Oregon cowboy rides range to help track wolves

Oregon cowboy rides range to help track wolves
A range rider monitors cattle and wolf activity in Wallowa County. Photo by Diana Hunter

ENTERPRISE, Ore. (AP) — Jason Cunningham is a true Wallowa County cowboy. This summer he is putting skills he's honed throughout his life to help monitor and track wolves on public lands. For the past four weeks he's camped out with cows grazing in wolf territory.

Cunningham is the area's range rider.

The range rider program is funded by the U.S. Fish and Wildlife Service and Oregon Department of Fish and Wildlife and supported by Defenders of Wildlife. High atop the Divide country, Cunningham rides old logging roads looking for signs of wolves with a radio receiver and his eyes peeled for wolf tracks, scat and depredated livestock and game.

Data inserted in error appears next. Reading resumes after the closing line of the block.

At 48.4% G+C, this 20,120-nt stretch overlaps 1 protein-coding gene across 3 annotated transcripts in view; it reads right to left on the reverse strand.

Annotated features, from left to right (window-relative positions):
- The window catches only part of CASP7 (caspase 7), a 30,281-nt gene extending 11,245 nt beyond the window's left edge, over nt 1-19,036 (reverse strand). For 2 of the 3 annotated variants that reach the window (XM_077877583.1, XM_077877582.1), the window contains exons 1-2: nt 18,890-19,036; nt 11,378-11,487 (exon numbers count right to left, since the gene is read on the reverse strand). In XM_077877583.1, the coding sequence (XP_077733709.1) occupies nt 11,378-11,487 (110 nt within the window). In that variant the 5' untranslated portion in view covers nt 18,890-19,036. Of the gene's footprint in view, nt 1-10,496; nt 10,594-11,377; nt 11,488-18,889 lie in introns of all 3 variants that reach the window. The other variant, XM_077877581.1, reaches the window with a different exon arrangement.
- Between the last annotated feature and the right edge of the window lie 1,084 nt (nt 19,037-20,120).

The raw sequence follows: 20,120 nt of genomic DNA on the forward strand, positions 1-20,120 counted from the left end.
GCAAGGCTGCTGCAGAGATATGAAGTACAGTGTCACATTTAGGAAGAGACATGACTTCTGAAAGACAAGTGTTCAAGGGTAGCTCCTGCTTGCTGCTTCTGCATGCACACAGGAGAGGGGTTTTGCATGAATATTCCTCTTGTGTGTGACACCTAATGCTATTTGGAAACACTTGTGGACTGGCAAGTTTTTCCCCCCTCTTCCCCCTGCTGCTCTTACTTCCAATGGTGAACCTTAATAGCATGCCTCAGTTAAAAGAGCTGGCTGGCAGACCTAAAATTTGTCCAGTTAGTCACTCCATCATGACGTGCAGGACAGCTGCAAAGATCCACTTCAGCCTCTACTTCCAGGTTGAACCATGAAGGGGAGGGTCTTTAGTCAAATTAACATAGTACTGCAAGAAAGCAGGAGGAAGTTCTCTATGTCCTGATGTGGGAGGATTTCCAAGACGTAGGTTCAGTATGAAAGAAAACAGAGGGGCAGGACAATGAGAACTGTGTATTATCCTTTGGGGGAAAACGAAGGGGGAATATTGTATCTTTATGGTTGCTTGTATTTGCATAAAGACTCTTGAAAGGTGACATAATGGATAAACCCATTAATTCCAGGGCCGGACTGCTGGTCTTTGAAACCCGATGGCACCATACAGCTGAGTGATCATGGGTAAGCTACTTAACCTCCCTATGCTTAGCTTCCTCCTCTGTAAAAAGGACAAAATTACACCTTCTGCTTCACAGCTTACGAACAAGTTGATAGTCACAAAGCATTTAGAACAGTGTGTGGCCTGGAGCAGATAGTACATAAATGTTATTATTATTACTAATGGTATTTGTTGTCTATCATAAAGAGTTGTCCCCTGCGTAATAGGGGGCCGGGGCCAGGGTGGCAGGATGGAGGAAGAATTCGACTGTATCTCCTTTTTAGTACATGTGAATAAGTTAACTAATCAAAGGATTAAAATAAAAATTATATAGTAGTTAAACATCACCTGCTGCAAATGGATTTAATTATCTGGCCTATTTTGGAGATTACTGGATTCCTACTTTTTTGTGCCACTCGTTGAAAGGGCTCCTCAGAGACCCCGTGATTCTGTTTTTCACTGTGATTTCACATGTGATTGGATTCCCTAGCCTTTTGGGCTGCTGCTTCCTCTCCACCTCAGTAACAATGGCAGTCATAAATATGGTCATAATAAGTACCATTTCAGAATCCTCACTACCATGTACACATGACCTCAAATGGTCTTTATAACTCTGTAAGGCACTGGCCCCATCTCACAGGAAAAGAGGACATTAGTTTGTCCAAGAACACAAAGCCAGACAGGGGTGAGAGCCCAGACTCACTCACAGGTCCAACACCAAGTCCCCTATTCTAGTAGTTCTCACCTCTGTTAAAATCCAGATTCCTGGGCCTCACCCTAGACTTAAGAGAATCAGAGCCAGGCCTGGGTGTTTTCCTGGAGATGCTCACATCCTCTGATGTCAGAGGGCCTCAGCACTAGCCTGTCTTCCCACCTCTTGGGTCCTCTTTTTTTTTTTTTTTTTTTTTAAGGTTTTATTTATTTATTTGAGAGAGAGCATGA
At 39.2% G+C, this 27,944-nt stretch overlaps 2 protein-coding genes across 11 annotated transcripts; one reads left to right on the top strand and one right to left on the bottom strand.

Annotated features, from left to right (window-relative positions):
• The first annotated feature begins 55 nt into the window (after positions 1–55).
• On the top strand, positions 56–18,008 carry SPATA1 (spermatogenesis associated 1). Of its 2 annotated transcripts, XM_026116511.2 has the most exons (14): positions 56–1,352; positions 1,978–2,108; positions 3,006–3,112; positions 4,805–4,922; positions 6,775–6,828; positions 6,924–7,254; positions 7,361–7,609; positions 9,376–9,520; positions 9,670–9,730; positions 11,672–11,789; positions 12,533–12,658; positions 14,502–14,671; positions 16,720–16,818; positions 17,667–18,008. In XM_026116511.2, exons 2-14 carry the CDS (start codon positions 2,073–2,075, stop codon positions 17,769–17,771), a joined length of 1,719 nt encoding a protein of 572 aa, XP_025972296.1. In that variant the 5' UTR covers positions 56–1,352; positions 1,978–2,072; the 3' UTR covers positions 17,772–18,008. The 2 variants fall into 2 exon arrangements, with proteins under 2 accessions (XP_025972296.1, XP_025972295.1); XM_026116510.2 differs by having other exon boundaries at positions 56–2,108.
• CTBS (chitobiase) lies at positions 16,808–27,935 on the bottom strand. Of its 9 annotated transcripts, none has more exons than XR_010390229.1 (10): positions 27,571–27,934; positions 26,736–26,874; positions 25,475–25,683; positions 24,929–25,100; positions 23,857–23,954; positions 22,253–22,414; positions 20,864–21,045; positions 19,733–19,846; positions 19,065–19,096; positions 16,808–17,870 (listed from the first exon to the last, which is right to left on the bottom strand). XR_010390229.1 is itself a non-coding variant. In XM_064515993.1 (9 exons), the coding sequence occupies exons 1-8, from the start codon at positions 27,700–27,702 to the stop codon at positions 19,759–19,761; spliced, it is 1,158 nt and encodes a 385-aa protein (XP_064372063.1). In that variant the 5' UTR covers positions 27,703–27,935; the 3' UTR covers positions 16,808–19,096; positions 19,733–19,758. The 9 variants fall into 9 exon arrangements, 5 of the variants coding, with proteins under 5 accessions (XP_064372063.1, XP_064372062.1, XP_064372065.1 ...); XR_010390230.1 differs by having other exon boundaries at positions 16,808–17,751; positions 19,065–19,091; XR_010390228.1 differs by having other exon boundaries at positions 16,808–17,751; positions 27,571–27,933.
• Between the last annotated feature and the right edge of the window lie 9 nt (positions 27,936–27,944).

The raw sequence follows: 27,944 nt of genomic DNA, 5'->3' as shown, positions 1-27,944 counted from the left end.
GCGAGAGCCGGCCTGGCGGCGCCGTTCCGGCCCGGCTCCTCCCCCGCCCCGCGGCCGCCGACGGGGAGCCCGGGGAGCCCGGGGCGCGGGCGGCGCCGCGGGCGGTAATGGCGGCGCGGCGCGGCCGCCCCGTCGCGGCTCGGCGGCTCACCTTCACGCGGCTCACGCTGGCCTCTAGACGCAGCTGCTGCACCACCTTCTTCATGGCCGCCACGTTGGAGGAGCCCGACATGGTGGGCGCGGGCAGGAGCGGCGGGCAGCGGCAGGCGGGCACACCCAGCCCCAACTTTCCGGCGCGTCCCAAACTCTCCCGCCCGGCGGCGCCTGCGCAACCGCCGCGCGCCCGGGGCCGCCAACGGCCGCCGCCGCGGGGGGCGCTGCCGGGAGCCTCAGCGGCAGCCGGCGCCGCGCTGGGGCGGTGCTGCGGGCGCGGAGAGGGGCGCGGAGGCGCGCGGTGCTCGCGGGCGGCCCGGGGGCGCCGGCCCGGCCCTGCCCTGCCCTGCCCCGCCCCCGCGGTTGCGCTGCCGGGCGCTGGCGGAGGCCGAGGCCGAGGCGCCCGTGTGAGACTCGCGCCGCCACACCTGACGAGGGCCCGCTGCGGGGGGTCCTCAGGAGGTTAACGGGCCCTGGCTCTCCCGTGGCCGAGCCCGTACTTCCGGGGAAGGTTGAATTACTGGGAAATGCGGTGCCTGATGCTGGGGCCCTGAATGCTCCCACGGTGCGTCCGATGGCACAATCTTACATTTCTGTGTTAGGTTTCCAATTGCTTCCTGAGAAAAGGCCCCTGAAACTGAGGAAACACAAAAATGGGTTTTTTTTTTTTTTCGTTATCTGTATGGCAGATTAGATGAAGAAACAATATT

Suzanne Stone of Defenders of Wildlife said the range rider program has been in effect in Idaho and Montana for a few years. With Oregon's burgeoning wolf population, the range rider is one more non-lethal wolf management tool that ranchers and agencies are employing.

PHOTO GALLERY: Photos of range riders, Oregon wolf pups and wildlife biologists

Cunningham hasn't found much in the way of depredation, though he rides more than 12 hours a day four days a week. The country he monitors has steep canyons and thick timber, much of it 20-year growth in an area that was severely burned by a forest fire in 1989.

Stone admits the country is much more rugged than where range riders have been used in Idaho and Montana, but he is optimistic that a human presence will reduce wolf-livestock conflict.